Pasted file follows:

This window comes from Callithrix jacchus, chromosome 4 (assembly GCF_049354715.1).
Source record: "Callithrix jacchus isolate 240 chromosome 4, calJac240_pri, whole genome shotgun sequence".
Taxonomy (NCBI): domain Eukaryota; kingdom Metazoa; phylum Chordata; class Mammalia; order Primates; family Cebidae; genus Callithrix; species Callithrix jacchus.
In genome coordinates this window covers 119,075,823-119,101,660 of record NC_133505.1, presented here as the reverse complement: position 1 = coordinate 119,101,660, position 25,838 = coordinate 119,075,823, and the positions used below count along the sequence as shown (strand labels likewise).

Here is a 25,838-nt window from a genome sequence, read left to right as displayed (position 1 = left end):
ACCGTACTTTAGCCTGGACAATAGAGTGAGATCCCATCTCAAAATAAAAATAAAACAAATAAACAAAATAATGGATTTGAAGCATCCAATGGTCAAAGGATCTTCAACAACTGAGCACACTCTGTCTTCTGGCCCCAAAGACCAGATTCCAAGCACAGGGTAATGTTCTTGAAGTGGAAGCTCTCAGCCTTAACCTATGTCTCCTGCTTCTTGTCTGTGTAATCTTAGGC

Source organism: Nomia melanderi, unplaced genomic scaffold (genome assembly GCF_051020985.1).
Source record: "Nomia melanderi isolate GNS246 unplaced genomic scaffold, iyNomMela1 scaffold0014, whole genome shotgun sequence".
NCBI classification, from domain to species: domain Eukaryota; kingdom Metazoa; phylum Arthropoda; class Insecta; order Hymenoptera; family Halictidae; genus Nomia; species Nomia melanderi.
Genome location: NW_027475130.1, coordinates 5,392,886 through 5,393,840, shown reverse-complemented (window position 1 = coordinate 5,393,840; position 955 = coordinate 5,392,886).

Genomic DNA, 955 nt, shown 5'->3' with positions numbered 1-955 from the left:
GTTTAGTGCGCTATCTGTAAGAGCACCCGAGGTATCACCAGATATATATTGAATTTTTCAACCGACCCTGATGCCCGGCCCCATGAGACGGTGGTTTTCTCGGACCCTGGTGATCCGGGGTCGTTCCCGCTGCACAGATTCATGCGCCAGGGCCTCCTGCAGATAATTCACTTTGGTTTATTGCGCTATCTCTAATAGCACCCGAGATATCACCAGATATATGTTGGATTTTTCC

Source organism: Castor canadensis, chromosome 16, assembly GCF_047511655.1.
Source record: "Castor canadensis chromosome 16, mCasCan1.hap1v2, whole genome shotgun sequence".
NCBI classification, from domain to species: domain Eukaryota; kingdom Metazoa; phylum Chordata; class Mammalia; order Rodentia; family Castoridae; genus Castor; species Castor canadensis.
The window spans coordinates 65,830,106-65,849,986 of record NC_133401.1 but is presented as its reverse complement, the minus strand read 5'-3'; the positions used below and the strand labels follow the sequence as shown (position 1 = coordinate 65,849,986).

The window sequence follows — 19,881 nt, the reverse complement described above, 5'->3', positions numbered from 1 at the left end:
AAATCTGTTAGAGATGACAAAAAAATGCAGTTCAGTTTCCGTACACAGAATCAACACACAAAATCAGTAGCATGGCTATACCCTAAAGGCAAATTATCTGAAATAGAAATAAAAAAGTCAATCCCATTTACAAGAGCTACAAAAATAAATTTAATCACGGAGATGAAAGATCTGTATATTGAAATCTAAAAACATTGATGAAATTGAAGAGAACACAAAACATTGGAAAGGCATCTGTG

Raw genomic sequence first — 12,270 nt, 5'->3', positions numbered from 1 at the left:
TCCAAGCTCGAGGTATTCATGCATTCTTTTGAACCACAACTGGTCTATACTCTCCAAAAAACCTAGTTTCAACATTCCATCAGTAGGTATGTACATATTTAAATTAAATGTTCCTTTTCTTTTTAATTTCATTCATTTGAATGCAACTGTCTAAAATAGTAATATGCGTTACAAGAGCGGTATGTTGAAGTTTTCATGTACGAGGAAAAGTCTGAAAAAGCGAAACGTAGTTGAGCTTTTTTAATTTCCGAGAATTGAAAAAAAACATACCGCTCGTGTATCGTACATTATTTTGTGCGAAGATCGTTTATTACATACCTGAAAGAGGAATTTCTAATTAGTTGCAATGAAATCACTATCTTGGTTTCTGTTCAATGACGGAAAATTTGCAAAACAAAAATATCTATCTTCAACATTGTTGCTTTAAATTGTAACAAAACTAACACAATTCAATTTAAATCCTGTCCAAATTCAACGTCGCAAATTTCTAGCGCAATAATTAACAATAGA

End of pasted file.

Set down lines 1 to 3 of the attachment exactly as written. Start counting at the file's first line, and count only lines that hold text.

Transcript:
This window comes from Callithrix jacchus, chromosome 4 (assembly GCF_049354715.1).
Source record: "Callithrix jacchus isolate 240 chromosome 4, calJac240_pri, whole genome shotgun sequence".
Taxonomy (NCBI): domain Eukaryota; kingdom Metazoa; phylum Chordata; class Mammalia; order Primates; family Cebidae; genus Callithrix; species Callithrix jacchus.